But the relatively simple requirements haven't stopped many from complaining that the law shouldn't apply to their organizations.
Nonprofits, for instance, asked for an exemption from the rules regulating commercial e-mail. And newsletter distributors maintain that the law violates their First Amendment rights.
Last week, the Federal Trade Commission (FTC) published final regulations that largely made short work of such arguments. While the commission made clear that Can-Spam applies only to commercial e-mails, not so-called transactional ones, it left the definition of commercial broader than nonprofits and newsletter publishers had hoped for.
As to nonprofits, the FTC rejected a blanket exception, stating instead that there is not an "adequate basis or need to create an across-the-board exemption for e-mail messages initiated by nonprofit entities."
What sort of nonprofit e-mail is also commercial? An example given by the FTC is of a nonprofit hospital that offers medical screenings for a fee. "There is no reason that recipients of such an e-mail message should forfeit the protections afforded by Can-Spam," wrote the commission.
Newsletter publishers also pushed an argument that the law would violate the First Amendment if applied to them.
The FTC's answer was a qualified no. The agency came up with a starting point of whether the recipient had subscribed to the newsletter -- in which case the e-mail would be considered transactional and not subject to Can-Spam. But if the newsletter is unsolicited, it will be considered commercial if a recipient would reasonably conclude it was meant to be commercial.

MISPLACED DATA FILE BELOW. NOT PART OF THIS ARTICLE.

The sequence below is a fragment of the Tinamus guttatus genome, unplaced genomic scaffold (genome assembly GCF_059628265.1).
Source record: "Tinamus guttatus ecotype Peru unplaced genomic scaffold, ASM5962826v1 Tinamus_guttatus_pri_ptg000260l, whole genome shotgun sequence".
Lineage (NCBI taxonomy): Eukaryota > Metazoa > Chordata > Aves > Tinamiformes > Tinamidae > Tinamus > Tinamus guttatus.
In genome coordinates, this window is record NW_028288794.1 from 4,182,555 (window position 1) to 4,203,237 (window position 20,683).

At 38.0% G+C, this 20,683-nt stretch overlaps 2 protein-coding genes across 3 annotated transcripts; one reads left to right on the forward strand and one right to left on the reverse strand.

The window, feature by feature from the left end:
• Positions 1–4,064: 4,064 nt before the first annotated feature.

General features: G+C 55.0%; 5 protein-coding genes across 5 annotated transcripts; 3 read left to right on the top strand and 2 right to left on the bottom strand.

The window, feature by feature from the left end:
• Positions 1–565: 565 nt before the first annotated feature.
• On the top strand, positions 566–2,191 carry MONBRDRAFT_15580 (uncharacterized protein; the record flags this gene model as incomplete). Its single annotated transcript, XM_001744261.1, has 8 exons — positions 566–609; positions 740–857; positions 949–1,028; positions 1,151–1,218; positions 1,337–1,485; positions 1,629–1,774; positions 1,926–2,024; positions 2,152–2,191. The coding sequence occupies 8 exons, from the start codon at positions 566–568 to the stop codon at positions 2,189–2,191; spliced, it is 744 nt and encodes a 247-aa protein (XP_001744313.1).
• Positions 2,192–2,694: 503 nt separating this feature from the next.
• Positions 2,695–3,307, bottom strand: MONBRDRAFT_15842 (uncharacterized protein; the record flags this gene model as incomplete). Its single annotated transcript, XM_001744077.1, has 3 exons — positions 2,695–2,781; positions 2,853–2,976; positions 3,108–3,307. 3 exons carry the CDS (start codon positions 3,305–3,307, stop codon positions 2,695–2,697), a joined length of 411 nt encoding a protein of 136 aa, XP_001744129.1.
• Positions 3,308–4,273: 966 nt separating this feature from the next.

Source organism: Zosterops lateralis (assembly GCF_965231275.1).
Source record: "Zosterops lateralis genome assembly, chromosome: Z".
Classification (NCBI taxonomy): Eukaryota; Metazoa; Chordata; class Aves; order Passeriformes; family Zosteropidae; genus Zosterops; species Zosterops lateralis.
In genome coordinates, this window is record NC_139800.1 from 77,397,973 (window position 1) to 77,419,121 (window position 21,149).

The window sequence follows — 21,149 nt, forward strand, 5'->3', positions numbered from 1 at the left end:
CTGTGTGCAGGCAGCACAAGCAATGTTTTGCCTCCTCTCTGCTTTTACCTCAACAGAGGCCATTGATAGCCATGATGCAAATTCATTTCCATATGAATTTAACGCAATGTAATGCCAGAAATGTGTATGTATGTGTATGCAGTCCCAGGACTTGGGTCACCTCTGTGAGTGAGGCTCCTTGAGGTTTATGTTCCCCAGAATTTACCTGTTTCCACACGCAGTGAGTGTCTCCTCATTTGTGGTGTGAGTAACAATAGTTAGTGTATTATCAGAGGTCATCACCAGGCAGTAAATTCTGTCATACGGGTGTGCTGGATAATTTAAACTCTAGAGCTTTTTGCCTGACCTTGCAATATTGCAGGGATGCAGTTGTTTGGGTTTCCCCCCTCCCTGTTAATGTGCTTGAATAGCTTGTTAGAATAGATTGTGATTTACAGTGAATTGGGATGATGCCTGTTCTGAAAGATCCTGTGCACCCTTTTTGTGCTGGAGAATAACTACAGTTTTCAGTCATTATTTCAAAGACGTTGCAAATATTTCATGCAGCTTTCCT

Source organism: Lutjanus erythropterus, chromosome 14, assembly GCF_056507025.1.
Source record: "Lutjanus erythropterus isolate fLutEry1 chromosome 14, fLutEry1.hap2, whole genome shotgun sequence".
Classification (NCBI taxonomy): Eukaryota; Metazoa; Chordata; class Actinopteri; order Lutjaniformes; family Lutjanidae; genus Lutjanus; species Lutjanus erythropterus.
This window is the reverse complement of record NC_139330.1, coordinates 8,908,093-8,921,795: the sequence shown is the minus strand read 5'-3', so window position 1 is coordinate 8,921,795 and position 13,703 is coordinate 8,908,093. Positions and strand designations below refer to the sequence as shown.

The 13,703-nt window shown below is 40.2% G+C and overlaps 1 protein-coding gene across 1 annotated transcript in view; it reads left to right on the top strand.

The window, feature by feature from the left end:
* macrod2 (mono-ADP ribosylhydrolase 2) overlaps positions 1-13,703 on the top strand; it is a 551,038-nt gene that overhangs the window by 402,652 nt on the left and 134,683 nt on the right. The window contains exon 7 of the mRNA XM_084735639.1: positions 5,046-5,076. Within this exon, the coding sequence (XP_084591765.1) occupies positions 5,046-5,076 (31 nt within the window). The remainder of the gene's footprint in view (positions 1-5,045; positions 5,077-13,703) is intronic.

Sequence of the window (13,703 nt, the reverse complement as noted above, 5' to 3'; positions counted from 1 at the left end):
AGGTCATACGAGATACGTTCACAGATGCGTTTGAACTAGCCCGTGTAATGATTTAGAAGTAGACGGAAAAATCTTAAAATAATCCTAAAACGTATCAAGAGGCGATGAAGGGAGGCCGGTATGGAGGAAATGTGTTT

The FTC posed the following scenario -- dubbed the "Shakespearean sonnet spam": Someone sends an unsolicited message beginning with a Shakespearean sonnet and ending with a one-line link to a commercial Web site. Because the person receiving such an e-mail could reasonably think it was meant as an ad, it likely is commercial.
Of course, the new FTC regulations don't end the matter. The rules leave enough room for argument that they practically cry out for litigation, which means that e-mail marketers who try to push the envelope will have to live with some uncertainty until the courts have spoken.